Document Type: Narrative Review
Department of Biology, Faculty of Basic Science, Shahed University, Tehran, Iran
Green Gene Company, Tehran, Iran
Applied Microbiology Research Center, Systems Biology and Poisonings Institute, Baqiyatallah University of Medical Sciences, Tehran, Iran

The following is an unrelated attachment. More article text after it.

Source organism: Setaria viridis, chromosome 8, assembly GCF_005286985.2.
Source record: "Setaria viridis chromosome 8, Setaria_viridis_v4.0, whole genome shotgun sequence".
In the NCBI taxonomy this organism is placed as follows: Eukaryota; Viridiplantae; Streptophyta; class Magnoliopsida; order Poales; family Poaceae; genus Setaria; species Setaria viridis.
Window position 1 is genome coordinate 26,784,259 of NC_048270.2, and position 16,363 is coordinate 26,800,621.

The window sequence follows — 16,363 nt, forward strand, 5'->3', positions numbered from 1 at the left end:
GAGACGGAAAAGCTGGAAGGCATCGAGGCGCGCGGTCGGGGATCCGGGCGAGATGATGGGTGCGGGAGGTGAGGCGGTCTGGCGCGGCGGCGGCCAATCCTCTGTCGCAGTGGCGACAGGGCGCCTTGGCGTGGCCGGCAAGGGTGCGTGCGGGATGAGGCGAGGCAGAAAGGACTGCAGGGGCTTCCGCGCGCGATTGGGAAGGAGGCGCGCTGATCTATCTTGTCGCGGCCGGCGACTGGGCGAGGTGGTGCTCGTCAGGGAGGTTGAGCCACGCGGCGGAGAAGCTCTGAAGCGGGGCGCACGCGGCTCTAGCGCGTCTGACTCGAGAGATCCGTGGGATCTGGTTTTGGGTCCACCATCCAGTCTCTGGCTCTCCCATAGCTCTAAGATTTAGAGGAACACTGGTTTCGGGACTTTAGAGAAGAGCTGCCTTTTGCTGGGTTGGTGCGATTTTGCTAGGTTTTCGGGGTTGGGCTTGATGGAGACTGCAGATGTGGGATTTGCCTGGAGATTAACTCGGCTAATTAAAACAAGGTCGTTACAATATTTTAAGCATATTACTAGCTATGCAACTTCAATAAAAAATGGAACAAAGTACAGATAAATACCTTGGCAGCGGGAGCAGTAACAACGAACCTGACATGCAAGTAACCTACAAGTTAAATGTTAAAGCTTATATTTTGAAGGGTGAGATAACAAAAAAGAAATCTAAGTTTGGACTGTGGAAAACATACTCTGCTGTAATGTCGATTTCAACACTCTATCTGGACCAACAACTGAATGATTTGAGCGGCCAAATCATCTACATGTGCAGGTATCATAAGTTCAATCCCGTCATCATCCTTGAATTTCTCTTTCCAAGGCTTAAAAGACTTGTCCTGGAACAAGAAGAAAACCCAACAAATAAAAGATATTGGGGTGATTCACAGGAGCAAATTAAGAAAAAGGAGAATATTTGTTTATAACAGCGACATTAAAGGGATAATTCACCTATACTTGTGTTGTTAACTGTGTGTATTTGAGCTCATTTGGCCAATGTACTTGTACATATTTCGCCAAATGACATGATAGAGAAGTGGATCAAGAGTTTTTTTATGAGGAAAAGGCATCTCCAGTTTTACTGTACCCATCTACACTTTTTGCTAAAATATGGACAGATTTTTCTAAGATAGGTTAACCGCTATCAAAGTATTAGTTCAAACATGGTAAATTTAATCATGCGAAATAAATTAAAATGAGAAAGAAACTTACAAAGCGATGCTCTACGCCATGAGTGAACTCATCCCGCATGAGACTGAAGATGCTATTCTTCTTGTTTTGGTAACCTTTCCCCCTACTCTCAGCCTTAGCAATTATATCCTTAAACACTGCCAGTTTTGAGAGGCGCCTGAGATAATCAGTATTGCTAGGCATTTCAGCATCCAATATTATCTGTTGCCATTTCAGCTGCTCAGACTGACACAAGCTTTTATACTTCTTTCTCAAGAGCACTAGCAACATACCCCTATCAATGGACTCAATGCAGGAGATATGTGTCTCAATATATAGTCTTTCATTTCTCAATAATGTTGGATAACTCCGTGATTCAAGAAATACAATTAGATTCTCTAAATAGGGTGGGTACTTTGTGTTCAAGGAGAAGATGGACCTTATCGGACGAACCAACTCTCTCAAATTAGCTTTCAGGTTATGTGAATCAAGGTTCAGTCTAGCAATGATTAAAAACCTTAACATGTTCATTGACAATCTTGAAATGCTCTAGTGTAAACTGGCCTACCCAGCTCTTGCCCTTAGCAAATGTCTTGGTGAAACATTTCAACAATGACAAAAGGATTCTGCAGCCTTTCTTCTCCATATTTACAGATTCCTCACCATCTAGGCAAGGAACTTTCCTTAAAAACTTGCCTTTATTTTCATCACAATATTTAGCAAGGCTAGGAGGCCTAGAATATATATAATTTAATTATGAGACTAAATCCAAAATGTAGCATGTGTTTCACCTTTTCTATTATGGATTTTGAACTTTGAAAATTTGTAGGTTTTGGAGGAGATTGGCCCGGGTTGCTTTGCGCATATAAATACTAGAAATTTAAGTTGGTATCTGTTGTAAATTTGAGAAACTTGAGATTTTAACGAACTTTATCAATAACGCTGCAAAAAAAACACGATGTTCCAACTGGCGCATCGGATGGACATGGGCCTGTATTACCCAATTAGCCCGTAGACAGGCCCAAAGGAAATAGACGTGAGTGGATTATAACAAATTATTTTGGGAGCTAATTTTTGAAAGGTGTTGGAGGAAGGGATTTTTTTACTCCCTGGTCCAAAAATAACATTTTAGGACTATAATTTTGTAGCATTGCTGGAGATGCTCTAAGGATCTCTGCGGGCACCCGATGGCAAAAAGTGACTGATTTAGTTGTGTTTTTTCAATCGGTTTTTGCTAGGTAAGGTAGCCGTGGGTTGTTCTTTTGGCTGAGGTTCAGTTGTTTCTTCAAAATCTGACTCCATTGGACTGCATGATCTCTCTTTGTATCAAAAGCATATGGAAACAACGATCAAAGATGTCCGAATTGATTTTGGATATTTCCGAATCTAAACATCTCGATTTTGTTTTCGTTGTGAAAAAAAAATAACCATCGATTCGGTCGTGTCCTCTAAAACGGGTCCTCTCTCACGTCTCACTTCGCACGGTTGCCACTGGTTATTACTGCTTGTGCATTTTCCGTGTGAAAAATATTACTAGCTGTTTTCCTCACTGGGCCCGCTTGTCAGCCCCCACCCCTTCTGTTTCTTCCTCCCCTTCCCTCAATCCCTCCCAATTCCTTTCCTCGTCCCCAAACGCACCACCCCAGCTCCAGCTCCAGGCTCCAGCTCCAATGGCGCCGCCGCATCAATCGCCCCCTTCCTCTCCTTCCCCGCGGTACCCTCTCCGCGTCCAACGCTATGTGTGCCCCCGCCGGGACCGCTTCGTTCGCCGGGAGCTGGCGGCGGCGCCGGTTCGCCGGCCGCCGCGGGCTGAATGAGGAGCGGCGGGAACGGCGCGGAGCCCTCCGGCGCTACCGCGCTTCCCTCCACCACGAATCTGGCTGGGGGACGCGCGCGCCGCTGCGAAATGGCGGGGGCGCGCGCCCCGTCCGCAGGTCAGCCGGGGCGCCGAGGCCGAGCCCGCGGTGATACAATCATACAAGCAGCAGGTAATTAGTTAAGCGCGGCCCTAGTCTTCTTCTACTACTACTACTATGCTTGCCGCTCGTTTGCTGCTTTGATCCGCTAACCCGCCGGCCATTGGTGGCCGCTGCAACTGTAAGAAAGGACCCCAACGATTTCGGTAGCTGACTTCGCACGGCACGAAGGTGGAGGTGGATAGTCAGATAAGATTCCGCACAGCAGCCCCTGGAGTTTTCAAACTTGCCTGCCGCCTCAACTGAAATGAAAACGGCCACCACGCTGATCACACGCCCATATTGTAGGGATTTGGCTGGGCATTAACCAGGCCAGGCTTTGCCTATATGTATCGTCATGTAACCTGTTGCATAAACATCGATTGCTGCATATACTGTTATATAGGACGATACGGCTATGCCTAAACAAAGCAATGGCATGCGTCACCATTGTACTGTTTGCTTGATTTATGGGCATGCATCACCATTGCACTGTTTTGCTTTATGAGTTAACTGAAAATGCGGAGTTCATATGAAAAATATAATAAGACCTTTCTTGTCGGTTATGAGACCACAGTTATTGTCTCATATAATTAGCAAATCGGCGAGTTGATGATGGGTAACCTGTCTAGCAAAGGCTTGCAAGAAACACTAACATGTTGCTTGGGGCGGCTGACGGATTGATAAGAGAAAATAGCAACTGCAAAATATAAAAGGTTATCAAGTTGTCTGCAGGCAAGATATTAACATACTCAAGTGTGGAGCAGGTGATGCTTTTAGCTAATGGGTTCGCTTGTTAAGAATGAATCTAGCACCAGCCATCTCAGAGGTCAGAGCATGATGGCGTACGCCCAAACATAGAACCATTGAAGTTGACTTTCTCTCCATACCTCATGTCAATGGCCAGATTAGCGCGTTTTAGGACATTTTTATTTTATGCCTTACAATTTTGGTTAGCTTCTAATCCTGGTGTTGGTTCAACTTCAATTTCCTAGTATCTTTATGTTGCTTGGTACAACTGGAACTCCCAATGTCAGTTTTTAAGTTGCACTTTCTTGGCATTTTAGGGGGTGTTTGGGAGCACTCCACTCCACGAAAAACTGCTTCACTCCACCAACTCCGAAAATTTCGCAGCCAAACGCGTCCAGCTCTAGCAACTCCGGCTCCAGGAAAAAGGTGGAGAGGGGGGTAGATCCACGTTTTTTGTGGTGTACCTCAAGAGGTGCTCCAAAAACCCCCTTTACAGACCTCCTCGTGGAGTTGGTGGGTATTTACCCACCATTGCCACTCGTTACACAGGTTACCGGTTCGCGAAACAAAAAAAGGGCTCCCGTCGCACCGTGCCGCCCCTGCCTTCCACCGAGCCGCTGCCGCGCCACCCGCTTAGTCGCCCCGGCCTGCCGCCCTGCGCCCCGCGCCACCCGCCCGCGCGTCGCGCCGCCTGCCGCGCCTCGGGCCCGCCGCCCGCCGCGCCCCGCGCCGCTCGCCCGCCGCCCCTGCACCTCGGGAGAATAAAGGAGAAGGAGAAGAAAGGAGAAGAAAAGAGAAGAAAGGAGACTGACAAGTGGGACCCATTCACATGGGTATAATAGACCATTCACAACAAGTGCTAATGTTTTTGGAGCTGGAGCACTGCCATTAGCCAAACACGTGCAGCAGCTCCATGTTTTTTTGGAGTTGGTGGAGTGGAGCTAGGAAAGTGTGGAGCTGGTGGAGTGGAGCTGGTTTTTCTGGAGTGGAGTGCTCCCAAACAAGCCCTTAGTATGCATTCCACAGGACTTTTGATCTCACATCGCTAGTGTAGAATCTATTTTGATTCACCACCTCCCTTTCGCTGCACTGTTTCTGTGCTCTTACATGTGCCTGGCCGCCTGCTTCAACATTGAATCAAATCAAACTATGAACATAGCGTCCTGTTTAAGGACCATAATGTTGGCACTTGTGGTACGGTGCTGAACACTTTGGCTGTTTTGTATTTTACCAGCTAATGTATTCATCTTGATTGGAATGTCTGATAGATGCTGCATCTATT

In general, gene therapy is the transfer of a genetic material to treat a disease, or at least to improve the clinical status of a patient. One way gene therapy works is to turn viruses into genetic vectors that carry the gene of interest to the target cells. Based on the genome’s nature, these vectors are divided into RNA-based or DNA-based viral vectors. Most RNA-based vectors are derived from simple retroviruses, such as the murine leukemia virus. One major drawback of these viruses is that they are not transferred to non-dividing cells (post-mitotic cells). This problem can be solved by using new retroviral vectors derived from lentiviruses, such as the human immunodeficiency virus (HIV). DNA-based vectors originate from adeno-viruses and adeno-associated viruses (AAVs). An example of gene deletion due to gene therapy is the deletion of the human CCR5 gene in T cells (which control HIV infection). Although available vector systems have the ability to transfer genes to living cells (in the human body), an ideal vector for gene delivery has not yet been found. Therefore, the current viral vectors should be used with great caution in human cases. Moreover, the development of new vectors is necessary.